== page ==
How I Learned to Love My Rollator
In 2010, a few short months after my ALS diagnosis, I found myself having to rely full time on a rollator. I’ll be the first to admit I wasn’t happy at all. But now, nine years later, it’s become my ever-present silent buddy, and I can’t imagine my life without it!
Are you struggling to accept using a rollator? Or wonder which one to buy? Following are my top tips and suggestions:
Manage your mindset
At first, I only saw the negatives. I thought rollators were for old people and my friends would surely avoid being seen with me. I knew that using a rollator meant I finally had to accept that I had ALS.
Of course, when I showed up pushing a rollator, no one thought less of me and my friends treated me the same as before. Yes, some awkward moments do happen. Hugging requires a wee bit of choreography, and I need assistance navigating crowded restaurants.
But my mindset has evolved. I now appreciate that my rollator helps me walk better and maintain my independence.
Find the right match
People with a wide variety of conditions use rollators, but not all models work well for those with ALS. Avoiding falls is our No. 1 priority, so lightweight, inexpensive, drugstore models can’t be counted on to stop us from tipping over. Choose a model that feels sturdy and has a wider base, quality parts, and big wheels.
A rollator fitted with 8-inch wheels can take on lumpy grass, gravel parking lots, and cracked cement ramps with the ease of an all-terrain vehicle. Big wheels don’t get caught in brick walkways and, hey, they look cool, too!
Baskets may look handy, but make sure they are accessible. My rollator has a snazzy zipper bag located low and on the front side — exactly where I can’t reach it! So it goes unused. I’ve since hung a small bag near one handlebar to hold my cellphone, hanky, and other essentials.
The same caution goes for the seat. Sitting down on a rollator may seem like a good idea, but may not be the safest thing to do. Like many with ALS, I have trouble getting up from a regular chair. Standing up from the seat of my rollator can be hazardous. I look like I’m trying to get out of a bucket seat in a sports car!
Be mindful and safe
I pay attention to what I’m doing, my surroundings, and the type of surface I’m rolling over. Brick walkways are treacherous, and often I’ll ask my husband to hold my elbow while I navigate a downhill ramp.
Always lock down at least one hand brake when not using your rollator. More than once I’ve been sitting in a chair with my rollator unlocked and it rolled just out of my reach.
Here’s a good tip: At the bathroom sink, I swing my rollator directly behind me and lock the brakes. This transforms it into an emergency landing pad, should I happen to teeter backward.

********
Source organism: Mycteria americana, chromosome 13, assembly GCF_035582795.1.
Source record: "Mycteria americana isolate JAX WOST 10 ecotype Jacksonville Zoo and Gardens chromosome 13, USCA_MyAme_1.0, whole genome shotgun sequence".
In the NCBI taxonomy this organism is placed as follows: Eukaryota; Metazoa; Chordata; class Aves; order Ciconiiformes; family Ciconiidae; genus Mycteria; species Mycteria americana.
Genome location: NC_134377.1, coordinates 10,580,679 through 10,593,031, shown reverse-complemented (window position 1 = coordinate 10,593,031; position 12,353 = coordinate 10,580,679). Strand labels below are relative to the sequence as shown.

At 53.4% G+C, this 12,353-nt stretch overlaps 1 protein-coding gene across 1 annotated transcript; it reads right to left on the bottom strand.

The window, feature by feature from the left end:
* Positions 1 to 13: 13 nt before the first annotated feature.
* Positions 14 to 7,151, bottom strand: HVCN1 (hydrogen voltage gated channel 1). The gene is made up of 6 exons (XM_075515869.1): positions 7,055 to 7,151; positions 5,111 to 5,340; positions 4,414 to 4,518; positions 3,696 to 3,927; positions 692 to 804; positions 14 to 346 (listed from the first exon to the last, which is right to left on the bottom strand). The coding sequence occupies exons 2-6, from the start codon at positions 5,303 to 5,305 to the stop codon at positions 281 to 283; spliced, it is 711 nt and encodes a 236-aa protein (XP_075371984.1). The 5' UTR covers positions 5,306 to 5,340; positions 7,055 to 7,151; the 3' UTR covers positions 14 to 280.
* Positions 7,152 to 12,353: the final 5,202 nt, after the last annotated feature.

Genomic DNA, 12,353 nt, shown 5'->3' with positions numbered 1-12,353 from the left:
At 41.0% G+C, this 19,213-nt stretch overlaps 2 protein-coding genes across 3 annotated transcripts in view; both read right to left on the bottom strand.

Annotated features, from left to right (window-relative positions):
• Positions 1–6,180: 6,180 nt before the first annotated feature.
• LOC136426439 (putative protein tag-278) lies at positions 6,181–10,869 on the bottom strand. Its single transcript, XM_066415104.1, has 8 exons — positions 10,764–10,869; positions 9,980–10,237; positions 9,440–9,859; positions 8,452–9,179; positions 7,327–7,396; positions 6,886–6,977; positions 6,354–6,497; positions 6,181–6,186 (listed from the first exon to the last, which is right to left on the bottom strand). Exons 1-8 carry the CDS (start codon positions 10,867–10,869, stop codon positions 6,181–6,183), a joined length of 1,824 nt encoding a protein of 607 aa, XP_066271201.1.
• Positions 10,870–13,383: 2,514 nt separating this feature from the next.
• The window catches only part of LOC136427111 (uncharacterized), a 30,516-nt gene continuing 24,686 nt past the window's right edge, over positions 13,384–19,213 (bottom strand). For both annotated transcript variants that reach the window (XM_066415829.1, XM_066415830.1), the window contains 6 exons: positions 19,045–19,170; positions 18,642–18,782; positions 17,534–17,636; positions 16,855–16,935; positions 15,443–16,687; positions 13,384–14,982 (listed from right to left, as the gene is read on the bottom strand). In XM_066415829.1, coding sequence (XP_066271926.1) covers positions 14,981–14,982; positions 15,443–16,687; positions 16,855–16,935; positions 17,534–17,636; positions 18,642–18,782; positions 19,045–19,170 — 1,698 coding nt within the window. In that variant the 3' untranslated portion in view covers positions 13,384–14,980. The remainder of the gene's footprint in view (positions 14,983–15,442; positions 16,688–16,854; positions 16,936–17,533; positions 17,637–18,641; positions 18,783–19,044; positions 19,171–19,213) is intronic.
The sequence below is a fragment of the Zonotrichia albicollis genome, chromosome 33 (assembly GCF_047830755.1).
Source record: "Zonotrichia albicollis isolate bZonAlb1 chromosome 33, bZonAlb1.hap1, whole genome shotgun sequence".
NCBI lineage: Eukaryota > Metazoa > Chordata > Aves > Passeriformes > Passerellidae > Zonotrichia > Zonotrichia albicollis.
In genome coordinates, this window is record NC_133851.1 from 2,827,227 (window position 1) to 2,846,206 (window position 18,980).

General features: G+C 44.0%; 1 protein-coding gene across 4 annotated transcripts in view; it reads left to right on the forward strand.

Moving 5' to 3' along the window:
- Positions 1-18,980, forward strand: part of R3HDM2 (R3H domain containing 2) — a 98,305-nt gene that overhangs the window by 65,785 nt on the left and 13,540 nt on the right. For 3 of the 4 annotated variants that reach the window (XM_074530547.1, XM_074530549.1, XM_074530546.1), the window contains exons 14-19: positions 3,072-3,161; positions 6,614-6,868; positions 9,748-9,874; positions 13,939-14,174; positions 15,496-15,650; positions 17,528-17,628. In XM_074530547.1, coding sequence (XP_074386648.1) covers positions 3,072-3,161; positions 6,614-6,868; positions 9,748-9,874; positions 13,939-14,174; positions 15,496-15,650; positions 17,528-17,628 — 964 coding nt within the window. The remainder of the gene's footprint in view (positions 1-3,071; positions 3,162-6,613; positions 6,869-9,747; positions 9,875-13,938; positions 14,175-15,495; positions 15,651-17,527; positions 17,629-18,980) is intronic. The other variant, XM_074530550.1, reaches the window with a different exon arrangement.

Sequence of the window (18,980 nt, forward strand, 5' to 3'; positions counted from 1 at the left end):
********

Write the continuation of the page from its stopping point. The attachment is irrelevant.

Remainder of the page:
Readers of this column know I am now the proud owner of three rollators: one in the house, another on the back porch, and the third stowed in our van. The setup makes for an easy transition from one end of the house to the other and for going out and about.
If you have tips of your own, share them with us in the comments below. Together we can learn from each other, and together we can learn to live well while living with ALS.
Note: ALS News Today is strictly a news and information website about the disease. It does not provide medical advice, diagnosis, or treatment. This content is not intended to be a substitute for professional medical advice, diagnosis, or treatment. Always seek the advice of your physician or other qualified health provider with any questions you may have regarding a medical condition. Never disregard professional medical advice or delay in seeking it because of something you have read on this website. The opinions expressed in this column are not those of ALS News Today or its parent company, BioNews Services, and are intended to spark discussion about issues pertaining to ALS.
john r mcglade
Perhaps I could submit an article to this site? I have always reacted positively since my diagnosis over ten years ago, with MND (ALS) and have a productive life since. Some fellow sufferers and non sufferers regard me as an inspiration.I have the slow form of MND (PLS) and have felt better although I can't talk, walk or dress myself. I am a poet and artist/designer and lectured in these at university level. Would be interested if I sent something in?
John - - it is good to learn that you are keeping a positive attitude, and, doing well! I as well, believe that our attitude and mindset can make a difference in the quality of our lives as well as has an influence on our progression. If you are interested in contacting ALS News Today about being a patient columnist, use this email: [email protected] Thank you & keep on living well!
A transport chair is a nice variant on a rollator that has the advantage of letting a caregiver wheel you quickly and easily through vast spaces like an airport or museum where otherwise it would be exhausting to do all the walking yourself. They also are very stable as chairs so I routinely use it as a chair when out on my own.
That's a good suggestion Dale! Especially for the patient who needs to as you point out, cover a long distance. However, a rollator can't be beat for providing independence and stability for the patient who intends to "keep on walking." Good to have both options at the ready!
I look forward to your columns every week, it helps my mindset to see your positive attitude when negativity can overwhelm me.